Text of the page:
Image credit:
Christian Palmer/
Image credit:
Christian Palmer/

The future is now: circular economy on the rise

We need your consent to enable the rating function!

This feature is only available when corresponding consent is given. Please read the details and accept the service to enable rating function.


Make, consume, throw away - the destructive economy has had its day, as we all know. Pioneering initiatives by the sportswear and outdoor industry underscore that the sector is increasingly rethinking - and investing in sustainable circular models.

The sportswear industry was one of the first industries to invest in circular themes. With the aim of finding answers to the myth of infinite resources at unchanged prices and delivery times. Nature serves as a model, in which raw materials grow, transform and become nutrients again. A closed cycle in which nothing is lost. It must be ensured that as much of the product as possible is reused after use.

The industry is becoming increasingly aware that this principle can be implemented industrially: "60 percent of leading fashion companies have already invested in the circular economy or plan to do so by 2024," states the State of Fashion 2022 study by Business of Fashion and McKinsey & Company.

Want all the outdoor news, innovations, industry news and beyond? Then sign up now for our newsletters, the weekly Sports Business Update and the monthly Editorial Letter, and get all the red-hot news and exciting articles in your inbox!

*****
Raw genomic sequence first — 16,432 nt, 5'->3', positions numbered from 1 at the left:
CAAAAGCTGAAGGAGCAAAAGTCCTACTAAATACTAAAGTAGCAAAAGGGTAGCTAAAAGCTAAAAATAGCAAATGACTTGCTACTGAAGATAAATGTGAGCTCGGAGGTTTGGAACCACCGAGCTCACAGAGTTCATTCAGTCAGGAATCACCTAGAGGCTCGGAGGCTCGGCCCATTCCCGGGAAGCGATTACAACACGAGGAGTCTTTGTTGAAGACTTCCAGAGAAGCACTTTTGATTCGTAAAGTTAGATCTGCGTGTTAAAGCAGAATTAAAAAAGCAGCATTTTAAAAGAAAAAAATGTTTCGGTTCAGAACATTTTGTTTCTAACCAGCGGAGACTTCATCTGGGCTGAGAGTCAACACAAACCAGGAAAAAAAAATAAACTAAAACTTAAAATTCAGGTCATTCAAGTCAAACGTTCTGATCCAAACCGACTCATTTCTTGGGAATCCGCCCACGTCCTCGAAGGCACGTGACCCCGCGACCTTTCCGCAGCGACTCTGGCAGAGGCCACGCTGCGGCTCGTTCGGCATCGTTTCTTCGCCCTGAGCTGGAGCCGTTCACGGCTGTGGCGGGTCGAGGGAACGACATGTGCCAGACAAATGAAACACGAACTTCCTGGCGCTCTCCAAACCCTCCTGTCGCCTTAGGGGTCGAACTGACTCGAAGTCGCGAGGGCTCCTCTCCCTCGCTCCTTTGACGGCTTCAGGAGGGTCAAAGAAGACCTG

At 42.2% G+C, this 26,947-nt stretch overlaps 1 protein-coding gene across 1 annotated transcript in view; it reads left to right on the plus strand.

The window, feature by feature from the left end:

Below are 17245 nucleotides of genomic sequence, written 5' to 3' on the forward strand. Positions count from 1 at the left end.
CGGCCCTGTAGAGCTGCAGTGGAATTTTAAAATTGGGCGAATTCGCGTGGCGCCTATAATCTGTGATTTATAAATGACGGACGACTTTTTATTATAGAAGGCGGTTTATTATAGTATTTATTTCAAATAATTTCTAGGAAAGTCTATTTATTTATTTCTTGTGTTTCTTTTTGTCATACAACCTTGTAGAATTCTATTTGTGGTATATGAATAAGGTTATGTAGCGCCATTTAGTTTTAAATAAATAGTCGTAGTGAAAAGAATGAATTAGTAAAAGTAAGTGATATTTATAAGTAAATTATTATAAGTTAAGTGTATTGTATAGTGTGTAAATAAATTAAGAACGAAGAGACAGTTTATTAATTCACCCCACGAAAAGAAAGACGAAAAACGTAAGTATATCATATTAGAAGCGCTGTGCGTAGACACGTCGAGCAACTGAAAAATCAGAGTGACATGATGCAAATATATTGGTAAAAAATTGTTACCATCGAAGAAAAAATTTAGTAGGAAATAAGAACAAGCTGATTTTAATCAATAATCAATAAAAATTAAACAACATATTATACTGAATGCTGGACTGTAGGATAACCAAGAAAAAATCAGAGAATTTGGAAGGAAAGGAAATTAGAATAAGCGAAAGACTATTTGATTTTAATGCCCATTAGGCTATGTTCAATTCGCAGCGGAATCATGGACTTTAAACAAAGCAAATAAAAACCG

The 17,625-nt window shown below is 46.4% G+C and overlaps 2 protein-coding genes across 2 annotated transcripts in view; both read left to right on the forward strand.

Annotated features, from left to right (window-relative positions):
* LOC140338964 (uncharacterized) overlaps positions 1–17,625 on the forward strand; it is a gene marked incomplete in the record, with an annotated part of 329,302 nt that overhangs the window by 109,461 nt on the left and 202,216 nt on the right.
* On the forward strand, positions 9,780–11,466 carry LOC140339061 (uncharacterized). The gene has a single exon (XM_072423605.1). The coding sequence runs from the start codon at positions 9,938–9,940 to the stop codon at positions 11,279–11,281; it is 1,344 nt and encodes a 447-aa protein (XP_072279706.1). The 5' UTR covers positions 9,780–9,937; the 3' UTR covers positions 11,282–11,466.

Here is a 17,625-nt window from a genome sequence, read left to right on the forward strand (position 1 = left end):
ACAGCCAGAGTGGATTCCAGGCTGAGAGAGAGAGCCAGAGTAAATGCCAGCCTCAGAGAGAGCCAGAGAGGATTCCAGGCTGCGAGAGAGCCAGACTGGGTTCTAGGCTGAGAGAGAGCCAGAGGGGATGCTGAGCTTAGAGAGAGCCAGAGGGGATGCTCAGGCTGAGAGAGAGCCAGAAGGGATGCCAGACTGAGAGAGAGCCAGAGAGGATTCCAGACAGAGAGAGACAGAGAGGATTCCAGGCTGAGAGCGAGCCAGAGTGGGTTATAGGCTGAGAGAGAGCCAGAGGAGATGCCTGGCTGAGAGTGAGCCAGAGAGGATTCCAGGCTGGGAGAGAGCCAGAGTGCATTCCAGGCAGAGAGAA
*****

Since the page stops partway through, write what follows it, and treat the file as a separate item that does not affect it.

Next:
Things are happening in Europe

As the latest fashion study by McKinsey & Company ("Scaling up textile recycling in Europe - turning waste into value") shows, new legislation and global initiatives are being intensively discussed, and Europe-wide frameworks are also being launched. Key players - including the French RTW Association, Copenhagen Fashion Week, Taskforce Fashion, Camera Nazionale della Moda - are uniting in the European Fashion Alliance to achieve Cradle to Cradle milestones.

Textile recycling - more important than ever
Image credit:
Towfiqu Barbhuiya/

In addition, institutes and organizations such as the Ellen MacArthur Foundation or the CETI (European Center for Innovative Textiles) offer solutions, training and visions for the circular transformation. Thanks to these measures and the pioneering French AGEC law, Europe is taking a powerful step forward on the road to the circular economy.

Recycling and upcycling are much more efficient as circular economy tools when used holistically in a closed loop. That is why fabric manufacturers are participating in systemic approaches with short cycles, which represent the greatest achievement of the circular economy.

Solutions for waste management

Fraud-prone waste management is an enormously large piece of the puzzle in the circular economy. Innovative solutions already exist: for example, Reverse Resources, the SaaS platform co-founded by Nin Castle (SaaS stands for Software as a Service), monitors the tracking of waste, as well as the issues surrounding the recognition of fabrics and materials. Reverse Resources is already working with major international textile suppliers to combat the lack of data and address various other challenges, such as ensuring social standards.